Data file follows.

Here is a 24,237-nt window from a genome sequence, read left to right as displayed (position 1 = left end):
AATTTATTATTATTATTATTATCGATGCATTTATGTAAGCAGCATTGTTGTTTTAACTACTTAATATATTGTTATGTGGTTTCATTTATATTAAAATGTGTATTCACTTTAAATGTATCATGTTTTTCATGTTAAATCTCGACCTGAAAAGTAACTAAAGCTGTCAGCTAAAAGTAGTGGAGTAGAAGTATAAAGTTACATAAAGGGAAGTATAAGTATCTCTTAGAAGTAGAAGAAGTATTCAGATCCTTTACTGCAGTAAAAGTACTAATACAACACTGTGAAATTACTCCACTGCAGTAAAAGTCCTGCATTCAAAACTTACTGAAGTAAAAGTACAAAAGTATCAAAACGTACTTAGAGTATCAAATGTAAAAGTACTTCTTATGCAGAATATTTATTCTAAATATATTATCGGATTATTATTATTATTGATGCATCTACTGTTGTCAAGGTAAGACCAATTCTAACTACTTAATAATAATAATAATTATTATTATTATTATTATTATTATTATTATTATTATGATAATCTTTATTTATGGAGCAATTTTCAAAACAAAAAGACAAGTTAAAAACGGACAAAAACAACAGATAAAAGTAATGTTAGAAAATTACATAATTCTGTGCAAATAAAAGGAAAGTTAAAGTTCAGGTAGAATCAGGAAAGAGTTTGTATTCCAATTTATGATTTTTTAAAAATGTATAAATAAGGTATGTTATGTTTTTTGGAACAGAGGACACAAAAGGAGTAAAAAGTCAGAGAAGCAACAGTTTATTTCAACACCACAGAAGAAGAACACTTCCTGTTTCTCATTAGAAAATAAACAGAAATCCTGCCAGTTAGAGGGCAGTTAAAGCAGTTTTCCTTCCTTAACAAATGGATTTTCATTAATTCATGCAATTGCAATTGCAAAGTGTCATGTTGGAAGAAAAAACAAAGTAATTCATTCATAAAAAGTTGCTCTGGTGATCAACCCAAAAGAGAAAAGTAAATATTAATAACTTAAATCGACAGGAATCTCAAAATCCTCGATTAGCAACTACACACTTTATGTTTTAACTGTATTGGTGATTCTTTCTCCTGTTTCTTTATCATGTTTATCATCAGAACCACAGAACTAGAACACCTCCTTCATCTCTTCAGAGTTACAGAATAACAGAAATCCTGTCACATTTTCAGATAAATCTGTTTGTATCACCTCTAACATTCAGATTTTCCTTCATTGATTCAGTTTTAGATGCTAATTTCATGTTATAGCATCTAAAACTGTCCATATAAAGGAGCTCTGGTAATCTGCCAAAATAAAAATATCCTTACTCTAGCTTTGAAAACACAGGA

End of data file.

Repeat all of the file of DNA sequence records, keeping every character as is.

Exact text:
Here is a 24,237-nt window from a genome sequence, read left to right as displayed (position 1 = left end):
AATTTATTATTATTATTATTATCGATGCATTTATGTAAGCAGCATTGTTGTTTTAACTACTTAATATATTGTTATGTGGTTTCATTTATATTAAAATGTGTATTCACTTTAAATGTATCATGTTTTTCATGTTAAATCTCGACCTGAAAAGTAACTAAAGCTGTCAGCTAAAAGTAGTGGAGTAGAAGTATAAAGTTACATAAAGGGAAGTATAAGTATCTCTTAGAAGTAGAAGAAGTATTCAGATCCTTTACTGCAGTAAAAGTACTAATACAACACTGTGAAATTACTCCACTGCAGTAAAAGTCCTGCATTCAAAACTTACTGAAGTAAAAGTACAAAAGTATCAAAACGTACTTAGAGTATCAAATGTAAAAGTACTTCTTATGCAGAATATTTATTCTAAATATATTATCGGATTATTATTATTATTGATGCATCTACTGTTGTCAAGGTAAGACCAATTCTAACTACTTAATAATAATAATAATTATTATTATTATTATTATTATTATTATTATTATTATGATAATCTTTATTTATGGAGCAATTTTCAAAACAAAAAGACAAGTTAAAAACGGACAAAAACAACAGATAAAAGTAATGTTAGAAAATTACATAATTCTGTGCAAATAAAAGGAAAGTTAAAGTTCAGGTAGAATCAGGAAAGAGTTTGTATTCCAATTTATGATTTTTTAAAAATGTATAAATAAGGTATGTTATGTTTTTTGGAACAGAGGACACAAAAGGAGTAAAAAGTCAGAGAAGCAACAGTTTATTTCAACACCACAGAAGAAGAACACTTCCTGTTTCTCATTAGAAAATAAACAGAAATCCTGCCAGTTAGAGGGCAGTTAAAGCAGTTTTCCTTCCTTAACAAATGGATTTTCATTAATTCATGCAATTGCAATTGCAAAGTGTCATGTTGGAAGAAAAAACAAAGTAATTCATTCATAAAAAGTTGCTCTGGTGATCAACCCAAAAGAGAAAAGTAAATATTAATAACTTAAATCGACAGGAATCTCAAAATCCTCGATTAGCAACTACACACTTTATGTTTTAACTGTATTGGTGATTCTTTCTCCTGTTTCTTTATCATGTTTATCATCAGAACCACAGAACTAGAACACCTCCTTCATCTCTTCAGAGTTACAGAATAACAGAAATCCTGTCACATTTTCAGATAAATCTGTTTGTATCACCTCTAACATTCAGATTTTCCTTCATTGATTCAGTTTTAGATGCTAATTTCATGTTATAGCATCTAAAACTGTCCATATAAAGGAGCTCTGGTAATCTGCCAAAATAAAAATATCCTTACTCTAGCTTTGAAAACACAGGA